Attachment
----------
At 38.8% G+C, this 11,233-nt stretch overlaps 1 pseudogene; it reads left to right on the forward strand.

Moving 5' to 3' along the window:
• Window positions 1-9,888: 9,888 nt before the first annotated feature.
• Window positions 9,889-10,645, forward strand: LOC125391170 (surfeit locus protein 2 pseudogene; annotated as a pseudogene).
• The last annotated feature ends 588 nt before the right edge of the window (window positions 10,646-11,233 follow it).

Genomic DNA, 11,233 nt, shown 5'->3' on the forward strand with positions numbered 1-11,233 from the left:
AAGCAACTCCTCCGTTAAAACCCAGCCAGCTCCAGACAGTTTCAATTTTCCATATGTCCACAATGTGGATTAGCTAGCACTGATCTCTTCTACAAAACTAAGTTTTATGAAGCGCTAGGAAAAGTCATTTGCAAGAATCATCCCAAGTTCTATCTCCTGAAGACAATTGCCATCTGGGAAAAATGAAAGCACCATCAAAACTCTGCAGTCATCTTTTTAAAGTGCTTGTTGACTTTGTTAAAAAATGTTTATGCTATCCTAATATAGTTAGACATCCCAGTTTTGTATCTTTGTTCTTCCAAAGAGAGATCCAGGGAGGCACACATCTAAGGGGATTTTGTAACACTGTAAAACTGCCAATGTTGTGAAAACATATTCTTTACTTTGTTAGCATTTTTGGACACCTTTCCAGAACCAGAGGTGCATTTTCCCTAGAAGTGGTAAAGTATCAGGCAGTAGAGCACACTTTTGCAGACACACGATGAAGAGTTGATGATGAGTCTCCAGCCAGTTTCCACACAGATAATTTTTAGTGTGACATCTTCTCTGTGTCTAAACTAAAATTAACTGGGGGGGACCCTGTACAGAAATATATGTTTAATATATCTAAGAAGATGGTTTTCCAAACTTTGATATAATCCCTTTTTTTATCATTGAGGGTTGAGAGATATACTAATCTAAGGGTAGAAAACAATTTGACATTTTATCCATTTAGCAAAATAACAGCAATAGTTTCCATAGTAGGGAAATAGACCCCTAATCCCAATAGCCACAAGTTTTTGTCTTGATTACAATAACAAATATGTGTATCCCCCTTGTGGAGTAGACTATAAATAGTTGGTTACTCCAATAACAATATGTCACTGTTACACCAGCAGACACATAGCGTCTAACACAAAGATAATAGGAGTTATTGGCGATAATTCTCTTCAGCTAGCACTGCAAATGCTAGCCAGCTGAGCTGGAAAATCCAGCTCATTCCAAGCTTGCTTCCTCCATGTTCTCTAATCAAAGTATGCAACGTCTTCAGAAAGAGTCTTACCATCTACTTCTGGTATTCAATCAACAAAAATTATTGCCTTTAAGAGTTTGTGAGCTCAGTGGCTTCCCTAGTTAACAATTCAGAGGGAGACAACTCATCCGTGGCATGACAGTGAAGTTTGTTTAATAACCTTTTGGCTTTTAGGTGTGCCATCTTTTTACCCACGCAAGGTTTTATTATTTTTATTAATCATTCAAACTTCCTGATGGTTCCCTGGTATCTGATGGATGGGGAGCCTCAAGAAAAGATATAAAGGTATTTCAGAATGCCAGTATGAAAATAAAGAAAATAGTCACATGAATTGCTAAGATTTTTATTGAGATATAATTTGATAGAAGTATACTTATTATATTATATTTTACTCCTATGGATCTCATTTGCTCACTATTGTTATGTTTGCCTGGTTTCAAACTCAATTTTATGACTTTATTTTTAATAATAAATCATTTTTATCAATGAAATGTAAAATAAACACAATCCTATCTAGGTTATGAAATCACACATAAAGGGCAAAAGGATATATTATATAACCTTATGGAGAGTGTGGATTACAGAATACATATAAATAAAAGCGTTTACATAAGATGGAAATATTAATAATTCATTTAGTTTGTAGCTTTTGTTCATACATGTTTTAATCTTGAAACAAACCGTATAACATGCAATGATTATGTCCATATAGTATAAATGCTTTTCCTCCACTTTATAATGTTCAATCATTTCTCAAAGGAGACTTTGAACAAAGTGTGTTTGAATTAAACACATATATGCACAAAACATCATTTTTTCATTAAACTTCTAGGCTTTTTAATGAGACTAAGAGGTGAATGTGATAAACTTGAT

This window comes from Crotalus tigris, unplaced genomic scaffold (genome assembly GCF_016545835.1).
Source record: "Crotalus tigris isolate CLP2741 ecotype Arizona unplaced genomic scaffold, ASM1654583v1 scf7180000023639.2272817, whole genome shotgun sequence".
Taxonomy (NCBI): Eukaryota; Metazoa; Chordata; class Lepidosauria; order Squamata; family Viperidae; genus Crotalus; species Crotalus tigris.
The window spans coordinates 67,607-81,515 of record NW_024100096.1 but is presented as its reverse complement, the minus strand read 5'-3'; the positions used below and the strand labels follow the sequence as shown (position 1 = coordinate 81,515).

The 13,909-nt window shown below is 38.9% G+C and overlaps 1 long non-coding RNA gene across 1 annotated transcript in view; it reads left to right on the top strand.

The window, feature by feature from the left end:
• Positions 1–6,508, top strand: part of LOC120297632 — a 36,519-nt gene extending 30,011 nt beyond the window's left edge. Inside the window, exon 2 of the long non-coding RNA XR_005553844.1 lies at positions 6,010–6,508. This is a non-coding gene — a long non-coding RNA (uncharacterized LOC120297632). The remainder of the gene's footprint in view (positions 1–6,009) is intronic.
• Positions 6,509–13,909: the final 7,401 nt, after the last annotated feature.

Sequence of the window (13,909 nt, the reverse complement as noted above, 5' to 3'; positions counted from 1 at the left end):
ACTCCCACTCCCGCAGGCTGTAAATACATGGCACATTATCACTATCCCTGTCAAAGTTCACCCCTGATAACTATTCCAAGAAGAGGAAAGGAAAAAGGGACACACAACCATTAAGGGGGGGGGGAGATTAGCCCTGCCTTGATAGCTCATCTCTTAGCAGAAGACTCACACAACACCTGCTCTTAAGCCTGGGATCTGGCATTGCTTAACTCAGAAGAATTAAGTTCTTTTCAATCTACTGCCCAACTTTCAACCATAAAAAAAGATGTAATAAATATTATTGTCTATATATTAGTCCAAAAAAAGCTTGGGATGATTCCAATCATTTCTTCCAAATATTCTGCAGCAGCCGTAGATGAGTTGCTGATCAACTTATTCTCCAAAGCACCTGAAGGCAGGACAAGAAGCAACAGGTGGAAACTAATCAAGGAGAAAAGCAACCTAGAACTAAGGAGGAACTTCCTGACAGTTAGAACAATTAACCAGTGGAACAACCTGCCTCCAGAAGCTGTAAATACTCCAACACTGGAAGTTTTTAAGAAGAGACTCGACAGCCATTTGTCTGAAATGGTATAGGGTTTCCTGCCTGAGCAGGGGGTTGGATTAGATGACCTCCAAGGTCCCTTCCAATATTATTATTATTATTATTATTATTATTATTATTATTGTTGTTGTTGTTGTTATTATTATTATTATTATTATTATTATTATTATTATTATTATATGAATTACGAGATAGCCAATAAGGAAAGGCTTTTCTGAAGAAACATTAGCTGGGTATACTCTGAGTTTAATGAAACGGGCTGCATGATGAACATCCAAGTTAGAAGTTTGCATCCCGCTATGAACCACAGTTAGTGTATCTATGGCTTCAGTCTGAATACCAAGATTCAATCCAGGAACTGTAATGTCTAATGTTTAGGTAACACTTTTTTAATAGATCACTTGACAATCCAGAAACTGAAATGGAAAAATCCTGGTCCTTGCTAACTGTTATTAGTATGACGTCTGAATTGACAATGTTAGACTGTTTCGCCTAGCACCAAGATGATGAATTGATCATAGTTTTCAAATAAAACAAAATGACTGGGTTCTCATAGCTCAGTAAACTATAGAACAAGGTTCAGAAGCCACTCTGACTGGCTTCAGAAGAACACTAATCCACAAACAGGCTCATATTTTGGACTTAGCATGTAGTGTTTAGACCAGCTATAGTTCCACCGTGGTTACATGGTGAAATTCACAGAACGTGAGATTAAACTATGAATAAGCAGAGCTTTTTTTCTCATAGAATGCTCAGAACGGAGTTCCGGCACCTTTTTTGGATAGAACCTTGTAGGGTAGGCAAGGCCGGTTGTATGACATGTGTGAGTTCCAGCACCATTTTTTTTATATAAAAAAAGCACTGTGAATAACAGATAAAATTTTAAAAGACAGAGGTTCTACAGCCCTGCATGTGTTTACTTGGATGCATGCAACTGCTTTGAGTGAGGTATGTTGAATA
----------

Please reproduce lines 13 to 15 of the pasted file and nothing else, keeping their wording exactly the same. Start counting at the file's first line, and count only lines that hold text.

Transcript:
The window, feature by feature from the left end:
• Positions 1–6,508, top strand: part of LOC120297632 — a 36,519-nt gene extending 30,011 nt beyond the window's left edge. Inside the window, exon 2 of the long non-coding RNA XR_005553844.1 lies at positions 6,010–6,508. This is a non-coding gene — a long non-coding RNA (uncharacterized LOC120297632). The remainder of the gene's footprint in view (positions 1–6,009) is intronic.
• Positions 6,509–13,909: the final 7,401 nt, after the last annotated feature.